Theodosia Grace Ammons

Inductee Name

Theodosia Grace Ammons

Date of Birth

Born 1861 Died 1907

Year Inducted






Marianne Egeland Neifert, MD, MTS
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Theodosia Grace Ammons was a powerful first-wave feminist and nationally prominent leader in an emerging academic discipline designed to dignify and empower women.  While defying conventions and challenging gender norms, Ammons homesteaded her own government-granted land, created an acclaimed academic department within Colorado’s land-grant college, became the first female dean at that college, advanced teacher education within the Chautauqua movement, and designed and built a structure that stands today as tribute to her success in lessening the domestic burdens of women of the early 20th Century.

In 1871, Baptist minister and schoolteacher Jehu Richard Ammons and his wife, Margaret Caroline Brendle Ammons, moved their family from North Carolina to Colorado when their daughter Theodosia was nine.  Theodosia lived the rest of her life in Colorado, graduating in 1883 from the original site of Denver’s East High School. 

Ammons forged a friendship with Eliza Routt, Colorado Governor John Routt’s wife, around mutual passions for education and women’s rights.  Routt was the first woman to serve on the Colorado State Board of Agriculture, the governing body of the Colorado Agricultural College, now Colorado State University (CSU).  In her role as head of the board committee to establish the Department of Domestic Economy at the college, Routt hired Ammons as the first instructor.  The two are credited with co-founding the department in 1895 and renovating a building to include the Hall of Household Arts.  Leading the way in a developing field that applied scientific principles and technological discoveries to women’s work in the home, Ammons built a solid foundation for the Department of Domestic Economy, quickly achieved full faculty status, and eventually became Dean of the Women’s Work Department.  She changed the name to the Department of Domestic Science to better reflect the importance of science to the discipline.  Even though Ammons never received an advanced degree, she holds the dual distinction of being the first full faculty member of the department and the first female dean of any department at the college.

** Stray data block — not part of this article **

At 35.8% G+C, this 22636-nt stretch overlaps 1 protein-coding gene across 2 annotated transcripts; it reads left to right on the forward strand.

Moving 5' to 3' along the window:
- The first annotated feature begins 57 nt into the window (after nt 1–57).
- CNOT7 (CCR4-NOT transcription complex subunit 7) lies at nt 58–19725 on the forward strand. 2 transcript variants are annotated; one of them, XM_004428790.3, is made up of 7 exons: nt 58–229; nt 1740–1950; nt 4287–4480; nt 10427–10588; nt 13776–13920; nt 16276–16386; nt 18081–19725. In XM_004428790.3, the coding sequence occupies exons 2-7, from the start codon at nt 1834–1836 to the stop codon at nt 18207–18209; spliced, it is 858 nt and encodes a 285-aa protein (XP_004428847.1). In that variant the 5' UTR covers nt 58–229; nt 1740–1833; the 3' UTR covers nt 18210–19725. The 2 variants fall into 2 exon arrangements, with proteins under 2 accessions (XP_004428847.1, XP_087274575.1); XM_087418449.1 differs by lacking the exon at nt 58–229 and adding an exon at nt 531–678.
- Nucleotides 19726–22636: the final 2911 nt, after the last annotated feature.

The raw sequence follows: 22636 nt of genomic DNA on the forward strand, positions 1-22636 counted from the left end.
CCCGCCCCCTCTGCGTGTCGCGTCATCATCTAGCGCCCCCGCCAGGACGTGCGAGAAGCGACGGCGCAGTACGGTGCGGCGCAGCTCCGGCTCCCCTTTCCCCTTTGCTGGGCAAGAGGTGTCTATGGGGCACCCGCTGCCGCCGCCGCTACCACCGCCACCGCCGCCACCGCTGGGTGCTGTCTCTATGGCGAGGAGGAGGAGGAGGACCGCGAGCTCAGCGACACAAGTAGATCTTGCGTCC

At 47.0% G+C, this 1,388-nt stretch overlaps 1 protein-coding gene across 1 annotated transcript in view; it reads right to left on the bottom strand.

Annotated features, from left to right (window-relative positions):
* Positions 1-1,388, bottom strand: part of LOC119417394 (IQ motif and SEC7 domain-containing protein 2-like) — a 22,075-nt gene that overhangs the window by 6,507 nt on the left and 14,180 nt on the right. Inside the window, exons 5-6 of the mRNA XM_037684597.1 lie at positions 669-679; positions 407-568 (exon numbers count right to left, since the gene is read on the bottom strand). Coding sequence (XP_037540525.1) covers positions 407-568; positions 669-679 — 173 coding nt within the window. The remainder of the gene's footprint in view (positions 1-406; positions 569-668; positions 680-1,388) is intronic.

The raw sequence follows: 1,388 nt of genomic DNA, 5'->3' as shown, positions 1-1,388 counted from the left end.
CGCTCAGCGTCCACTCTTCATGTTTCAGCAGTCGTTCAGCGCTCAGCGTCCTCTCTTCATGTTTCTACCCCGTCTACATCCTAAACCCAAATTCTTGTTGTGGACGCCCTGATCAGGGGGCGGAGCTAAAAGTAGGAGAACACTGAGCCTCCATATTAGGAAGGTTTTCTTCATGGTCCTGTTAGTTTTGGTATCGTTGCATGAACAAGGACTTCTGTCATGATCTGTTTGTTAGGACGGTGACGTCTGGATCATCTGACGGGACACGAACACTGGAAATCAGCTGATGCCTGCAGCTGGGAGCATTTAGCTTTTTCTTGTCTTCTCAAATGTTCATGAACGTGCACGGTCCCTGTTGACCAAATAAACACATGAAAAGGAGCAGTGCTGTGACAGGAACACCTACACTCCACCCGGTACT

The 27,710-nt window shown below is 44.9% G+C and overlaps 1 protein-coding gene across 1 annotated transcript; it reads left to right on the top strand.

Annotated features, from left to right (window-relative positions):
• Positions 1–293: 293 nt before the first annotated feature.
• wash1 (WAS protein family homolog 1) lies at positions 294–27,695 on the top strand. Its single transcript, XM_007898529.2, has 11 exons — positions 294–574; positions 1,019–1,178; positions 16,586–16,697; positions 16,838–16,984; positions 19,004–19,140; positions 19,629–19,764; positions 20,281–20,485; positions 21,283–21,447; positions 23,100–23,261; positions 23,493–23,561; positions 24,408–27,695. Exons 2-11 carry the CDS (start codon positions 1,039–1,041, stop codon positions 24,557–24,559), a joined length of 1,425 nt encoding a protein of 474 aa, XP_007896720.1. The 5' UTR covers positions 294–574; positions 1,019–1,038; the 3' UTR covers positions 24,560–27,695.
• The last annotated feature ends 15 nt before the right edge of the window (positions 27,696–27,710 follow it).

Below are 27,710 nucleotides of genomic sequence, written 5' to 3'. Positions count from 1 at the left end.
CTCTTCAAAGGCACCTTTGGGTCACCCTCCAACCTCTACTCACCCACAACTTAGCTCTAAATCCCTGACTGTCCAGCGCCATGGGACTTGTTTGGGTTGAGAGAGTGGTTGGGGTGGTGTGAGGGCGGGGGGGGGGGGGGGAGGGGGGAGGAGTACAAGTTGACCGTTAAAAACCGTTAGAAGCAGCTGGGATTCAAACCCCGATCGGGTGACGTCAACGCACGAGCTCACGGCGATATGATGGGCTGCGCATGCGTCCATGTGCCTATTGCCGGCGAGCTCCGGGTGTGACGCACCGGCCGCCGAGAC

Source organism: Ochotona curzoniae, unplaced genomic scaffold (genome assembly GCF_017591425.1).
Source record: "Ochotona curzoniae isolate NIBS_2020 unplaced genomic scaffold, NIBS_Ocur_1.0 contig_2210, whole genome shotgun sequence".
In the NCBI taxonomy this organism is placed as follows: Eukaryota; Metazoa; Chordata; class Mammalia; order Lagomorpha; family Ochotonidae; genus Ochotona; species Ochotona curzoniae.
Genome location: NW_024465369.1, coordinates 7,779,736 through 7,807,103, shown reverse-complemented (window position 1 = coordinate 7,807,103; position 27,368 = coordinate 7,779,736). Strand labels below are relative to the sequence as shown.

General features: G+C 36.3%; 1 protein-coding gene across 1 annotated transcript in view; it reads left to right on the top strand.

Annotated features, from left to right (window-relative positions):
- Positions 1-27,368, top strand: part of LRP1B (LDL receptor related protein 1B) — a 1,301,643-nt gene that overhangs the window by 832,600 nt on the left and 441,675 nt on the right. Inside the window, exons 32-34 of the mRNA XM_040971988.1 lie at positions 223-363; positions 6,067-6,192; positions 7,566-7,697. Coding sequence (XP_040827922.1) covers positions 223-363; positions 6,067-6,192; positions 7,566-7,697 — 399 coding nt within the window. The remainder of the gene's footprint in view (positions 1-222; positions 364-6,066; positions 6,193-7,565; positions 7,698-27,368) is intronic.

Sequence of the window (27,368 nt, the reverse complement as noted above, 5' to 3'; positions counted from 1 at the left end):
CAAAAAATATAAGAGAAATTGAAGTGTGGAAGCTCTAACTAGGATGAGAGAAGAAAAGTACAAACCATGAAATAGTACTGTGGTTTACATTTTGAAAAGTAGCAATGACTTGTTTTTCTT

During summers, Ammons resided at Boulder’s Texas-Colorado Chautauqua (now the Colorado Chautauqua) where she was recruited to be Director of the School of Domestic Science soon after the institution’s founding in 1898.  Using her creativity and academic knowledge, Ammons designed and built a model summer home in 1899, one of the first permanent cottages on the grounds.  She taught continuing education classes and demonstrated her inventions in best practices for health and domestic efficiency in the cottage. 

An activist of the Progressive Era, Ammons, a member of several women’s clubs, earned a leadership role in the suffrage movement as an elected officer of the Non-Partisan Equal Suffrage Association of Colorado.  She attended the 1902 National American Women Suffrage Association Convention (NAWSA) in Washington, D.C. as Colorado’s representative and spoke at a women’s suffrage hearing before the Committee on the Judiciary of the U.S. House of Representatives.

Somehow in addition to these activities, Ammons found time to homestead land with two of her sisters, each applying for and proving up on their own individual parcel.  The land was in Douglas County near their family ranch and is now recognized as an historic property by the Douglas County Landmarks program.  As was typical throughout her life, Ammons broke barriers with her independent acquisition of knowledge, professional achievements, activism, and leadership. 

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